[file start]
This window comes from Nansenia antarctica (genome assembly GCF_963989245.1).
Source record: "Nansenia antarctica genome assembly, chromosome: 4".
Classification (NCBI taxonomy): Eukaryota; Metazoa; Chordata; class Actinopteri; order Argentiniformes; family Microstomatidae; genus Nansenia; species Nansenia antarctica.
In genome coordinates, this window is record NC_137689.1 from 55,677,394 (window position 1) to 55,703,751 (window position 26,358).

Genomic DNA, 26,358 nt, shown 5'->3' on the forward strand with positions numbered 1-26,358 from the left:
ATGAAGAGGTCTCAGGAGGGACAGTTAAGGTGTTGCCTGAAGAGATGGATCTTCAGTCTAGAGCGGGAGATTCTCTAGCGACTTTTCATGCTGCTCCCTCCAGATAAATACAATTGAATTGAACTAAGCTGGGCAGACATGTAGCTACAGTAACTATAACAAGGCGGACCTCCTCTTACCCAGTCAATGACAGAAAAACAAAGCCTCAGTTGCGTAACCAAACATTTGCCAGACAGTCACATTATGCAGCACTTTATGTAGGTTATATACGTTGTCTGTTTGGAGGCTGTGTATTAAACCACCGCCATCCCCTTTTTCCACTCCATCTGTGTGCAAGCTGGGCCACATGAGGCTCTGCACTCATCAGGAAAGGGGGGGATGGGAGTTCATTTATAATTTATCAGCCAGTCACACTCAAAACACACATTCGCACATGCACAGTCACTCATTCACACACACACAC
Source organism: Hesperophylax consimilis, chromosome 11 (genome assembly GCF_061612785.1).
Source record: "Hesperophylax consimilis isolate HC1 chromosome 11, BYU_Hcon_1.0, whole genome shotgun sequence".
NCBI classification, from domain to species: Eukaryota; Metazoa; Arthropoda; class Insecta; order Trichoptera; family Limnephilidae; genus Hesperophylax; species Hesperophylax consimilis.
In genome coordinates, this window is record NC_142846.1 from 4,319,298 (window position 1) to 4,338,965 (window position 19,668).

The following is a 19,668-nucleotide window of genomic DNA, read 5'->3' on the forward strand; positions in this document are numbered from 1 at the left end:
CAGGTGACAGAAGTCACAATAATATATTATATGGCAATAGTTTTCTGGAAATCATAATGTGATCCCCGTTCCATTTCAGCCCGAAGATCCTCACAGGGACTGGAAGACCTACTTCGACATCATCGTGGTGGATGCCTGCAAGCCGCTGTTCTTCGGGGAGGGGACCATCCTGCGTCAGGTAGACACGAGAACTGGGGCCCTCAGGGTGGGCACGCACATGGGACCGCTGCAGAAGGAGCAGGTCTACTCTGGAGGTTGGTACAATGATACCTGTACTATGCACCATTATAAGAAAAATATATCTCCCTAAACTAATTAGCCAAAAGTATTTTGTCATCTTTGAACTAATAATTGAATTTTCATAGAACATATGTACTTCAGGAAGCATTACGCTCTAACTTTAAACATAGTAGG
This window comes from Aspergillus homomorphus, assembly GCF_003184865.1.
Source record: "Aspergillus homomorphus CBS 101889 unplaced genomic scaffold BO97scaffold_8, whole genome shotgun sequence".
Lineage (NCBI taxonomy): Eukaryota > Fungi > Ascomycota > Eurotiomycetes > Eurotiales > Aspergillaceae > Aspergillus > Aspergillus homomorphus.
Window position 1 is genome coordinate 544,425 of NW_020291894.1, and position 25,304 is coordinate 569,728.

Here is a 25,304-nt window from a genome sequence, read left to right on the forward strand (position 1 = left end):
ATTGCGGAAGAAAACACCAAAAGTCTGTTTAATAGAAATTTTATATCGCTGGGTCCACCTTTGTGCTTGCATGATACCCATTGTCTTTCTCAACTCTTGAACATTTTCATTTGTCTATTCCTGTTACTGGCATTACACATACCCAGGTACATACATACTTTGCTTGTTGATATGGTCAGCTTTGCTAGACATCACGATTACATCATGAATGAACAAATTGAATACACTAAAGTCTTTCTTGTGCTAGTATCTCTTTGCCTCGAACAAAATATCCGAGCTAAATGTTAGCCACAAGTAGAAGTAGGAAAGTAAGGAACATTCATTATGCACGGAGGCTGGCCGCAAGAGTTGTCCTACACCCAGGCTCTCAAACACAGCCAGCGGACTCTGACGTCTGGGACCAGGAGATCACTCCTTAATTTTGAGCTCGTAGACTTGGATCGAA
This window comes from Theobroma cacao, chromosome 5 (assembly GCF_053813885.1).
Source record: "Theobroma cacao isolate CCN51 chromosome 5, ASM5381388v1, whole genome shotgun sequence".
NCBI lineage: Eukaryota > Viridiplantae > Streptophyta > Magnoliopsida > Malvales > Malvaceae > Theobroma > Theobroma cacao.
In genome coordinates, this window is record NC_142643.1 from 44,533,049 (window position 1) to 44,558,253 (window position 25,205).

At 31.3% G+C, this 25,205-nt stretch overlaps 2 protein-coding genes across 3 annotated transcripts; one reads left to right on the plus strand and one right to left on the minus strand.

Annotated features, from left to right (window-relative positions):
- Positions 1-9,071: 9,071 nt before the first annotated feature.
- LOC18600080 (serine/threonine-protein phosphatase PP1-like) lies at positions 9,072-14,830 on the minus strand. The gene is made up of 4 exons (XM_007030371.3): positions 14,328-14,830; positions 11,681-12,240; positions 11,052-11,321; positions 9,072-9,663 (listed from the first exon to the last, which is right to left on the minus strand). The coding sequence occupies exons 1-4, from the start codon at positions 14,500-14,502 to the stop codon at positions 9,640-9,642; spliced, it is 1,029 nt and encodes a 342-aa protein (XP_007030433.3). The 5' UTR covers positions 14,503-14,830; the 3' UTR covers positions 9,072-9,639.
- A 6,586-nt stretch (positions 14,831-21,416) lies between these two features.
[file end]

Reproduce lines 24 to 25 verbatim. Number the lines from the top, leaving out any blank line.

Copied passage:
Annotated features, from left to right (window-relative positions):
- Positions 1-9,071: 9,071 nt before the first annotated feature.